Of 729 units in Lumberton’s public housing program, 187 were put “offline” from the hurricanes, and another 526 are occupied. For the remaining 16 units, Lumberton Housing Authority Director Sheila Oxendine said there are roughly 900 people on the waiting list.
The Robeson County Affordable Housing Coalition, formed in October 2018 after Hurricane Florence, has asked local officials to take action on Time Out’s rental increases and asked the town to set up a rental assistance and transitional housing fund. Coalition administrator Mac Legerton said the local government response has been limited.
“Their capacity to respond is limited due to the lack of laws and authority over a private business,” he said. “We’re forming an interagency task force to review what laws are needed in North Carolina and across the nation … This business model is certainly unethical and immoral, and it should be illegal.”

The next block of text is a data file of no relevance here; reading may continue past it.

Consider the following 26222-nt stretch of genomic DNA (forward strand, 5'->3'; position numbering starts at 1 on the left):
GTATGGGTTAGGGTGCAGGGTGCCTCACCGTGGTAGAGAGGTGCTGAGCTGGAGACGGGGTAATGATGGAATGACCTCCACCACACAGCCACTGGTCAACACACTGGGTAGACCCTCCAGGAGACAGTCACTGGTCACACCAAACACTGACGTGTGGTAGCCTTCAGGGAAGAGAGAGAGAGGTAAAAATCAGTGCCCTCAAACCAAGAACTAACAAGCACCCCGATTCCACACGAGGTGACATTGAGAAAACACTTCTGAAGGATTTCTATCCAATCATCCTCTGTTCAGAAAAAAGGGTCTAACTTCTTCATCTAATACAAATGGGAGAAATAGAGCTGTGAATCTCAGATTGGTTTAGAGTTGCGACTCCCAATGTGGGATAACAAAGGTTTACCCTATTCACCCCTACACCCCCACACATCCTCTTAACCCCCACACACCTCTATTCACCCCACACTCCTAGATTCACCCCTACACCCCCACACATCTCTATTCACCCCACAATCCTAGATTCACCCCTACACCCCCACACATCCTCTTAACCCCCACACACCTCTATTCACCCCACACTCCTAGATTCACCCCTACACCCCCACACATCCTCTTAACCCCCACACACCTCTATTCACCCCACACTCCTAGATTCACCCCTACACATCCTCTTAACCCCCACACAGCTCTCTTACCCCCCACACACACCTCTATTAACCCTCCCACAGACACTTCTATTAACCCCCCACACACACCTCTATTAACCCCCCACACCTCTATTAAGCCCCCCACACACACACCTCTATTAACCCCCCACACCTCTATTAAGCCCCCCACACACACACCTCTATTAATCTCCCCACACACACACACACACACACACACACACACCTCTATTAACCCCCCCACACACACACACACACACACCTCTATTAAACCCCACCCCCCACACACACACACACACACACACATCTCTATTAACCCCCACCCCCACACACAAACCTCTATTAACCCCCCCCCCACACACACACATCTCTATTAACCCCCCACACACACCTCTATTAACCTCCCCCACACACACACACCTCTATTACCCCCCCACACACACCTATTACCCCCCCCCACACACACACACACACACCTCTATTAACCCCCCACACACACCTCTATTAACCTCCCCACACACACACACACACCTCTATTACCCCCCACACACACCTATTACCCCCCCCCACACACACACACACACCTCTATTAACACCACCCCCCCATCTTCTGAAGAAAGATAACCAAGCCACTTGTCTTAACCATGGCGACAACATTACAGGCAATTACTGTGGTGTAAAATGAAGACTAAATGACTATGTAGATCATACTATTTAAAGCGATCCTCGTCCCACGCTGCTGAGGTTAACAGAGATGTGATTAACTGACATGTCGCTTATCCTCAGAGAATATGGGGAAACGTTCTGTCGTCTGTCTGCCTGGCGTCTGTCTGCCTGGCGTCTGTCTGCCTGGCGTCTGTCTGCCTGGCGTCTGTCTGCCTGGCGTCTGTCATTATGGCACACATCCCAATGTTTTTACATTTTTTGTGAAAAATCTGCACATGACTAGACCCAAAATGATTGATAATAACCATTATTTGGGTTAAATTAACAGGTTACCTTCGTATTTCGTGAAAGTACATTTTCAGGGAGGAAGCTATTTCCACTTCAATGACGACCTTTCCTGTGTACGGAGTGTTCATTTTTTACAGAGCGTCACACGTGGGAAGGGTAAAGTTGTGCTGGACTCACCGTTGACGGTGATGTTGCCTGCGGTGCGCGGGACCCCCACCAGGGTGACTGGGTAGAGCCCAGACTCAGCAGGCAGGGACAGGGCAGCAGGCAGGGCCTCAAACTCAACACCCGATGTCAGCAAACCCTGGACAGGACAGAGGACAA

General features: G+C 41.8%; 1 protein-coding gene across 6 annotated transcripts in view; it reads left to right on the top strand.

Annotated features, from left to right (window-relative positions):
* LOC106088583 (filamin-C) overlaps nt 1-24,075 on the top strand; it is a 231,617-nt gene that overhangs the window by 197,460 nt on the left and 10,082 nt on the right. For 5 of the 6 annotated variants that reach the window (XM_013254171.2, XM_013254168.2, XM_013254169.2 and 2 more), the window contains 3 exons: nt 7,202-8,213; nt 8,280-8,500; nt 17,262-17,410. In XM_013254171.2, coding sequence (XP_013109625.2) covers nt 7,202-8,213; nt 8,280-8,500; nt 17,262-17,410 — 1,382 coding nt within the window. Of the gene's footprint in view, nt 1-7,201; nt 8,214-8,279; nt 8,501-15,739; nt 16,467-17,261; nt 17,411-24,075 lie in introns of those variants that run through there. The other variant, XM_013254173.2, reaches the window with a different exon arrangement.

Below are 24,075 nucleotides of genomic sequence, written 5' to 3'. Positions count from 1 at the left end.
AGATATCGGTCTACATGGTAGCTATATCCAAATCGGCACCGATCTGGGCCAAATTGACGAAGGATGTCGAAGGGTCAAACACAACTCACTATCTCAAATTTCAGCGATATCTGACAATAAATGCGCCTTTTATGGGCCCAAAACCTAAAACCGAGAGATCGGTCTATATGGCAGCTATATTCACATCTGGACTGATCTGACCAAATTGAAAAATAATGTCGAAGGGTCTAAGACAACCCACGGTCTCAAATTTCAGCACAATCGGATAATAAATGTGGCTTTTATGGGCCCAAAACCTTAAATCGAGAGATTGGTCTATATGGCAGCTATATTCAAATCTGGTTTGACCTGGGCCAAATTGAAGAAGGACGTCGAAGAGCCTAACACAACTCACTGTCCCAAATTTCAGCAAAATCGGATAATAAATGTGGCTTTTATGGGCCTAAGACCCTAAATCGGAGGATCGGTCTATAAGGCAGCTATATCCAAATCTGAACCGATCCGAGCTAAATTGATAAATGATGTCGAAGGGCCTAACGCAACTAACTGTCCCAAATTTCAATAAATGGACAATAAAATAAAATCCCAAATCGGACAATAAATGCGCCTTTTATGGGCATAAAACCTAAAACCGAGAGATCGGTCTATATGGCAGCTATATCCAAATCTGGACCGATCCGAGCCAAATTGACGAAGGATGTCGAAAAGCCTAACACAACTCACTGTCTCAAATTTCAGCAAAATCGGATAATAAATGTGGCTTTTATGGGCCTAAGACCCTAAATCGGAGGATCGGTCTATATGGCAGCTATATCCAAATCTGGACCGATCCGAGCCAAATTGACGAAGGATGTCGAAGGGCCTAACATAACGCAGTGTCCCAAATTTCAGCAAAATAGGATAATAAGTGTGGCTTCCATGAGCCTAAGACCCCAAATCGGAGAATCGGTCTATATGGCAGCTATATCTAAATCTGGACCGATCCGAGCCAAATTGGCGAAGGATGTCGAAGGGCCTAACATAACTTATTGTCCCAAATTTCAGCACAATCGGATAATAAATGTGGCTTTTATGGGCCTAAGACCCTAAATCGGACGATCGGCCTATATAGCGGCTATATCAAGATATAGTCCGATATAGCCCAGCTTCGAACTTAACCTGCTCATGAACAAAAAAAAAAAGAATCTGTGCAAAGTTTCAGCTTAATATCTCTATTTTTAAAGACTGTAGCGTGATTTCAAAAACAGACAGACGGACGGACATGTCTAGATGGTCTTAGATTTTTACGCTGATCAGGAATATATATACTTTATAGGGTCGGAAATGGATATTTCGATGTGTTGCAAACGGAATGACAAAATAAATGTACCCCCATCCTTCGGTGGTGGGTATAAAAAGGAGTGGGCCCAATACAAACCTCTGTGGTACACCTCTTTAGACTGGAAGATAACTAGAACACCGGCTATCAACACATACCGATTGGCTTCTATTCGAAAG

Lumberton city officials could not be reached for comment.
For now, residents’ best hopes are to fight eviction with the help of Legal Aid of North Carolina and North Carolina Justice Center lawyers. Legal Aid has taken on 89 cases, 44 of which are still open. In some cases, lawyers have been able to show that the company gave improper notice, delaying eviction while residents search for a new place to live.
Since April, Shirley Pittman, 69, has been looking for a new place to put her home. She bought her mobile home in 1997 and doesn’t know if it’s in good enough condition to move. She was surprised when her monthly lot rent jumped from $210 to $465 earlier this year.
“My eyes went wide and I said, ‘Oh no, I’m not going to pay, that’s too much,’ and I refused to sign the lease,” she said.
Pittman said she has continued to pay her old rent price. After living in Turner Park for over 20 years on a fixed Social Security disability income, she received a threat of eviction from Time Out in May.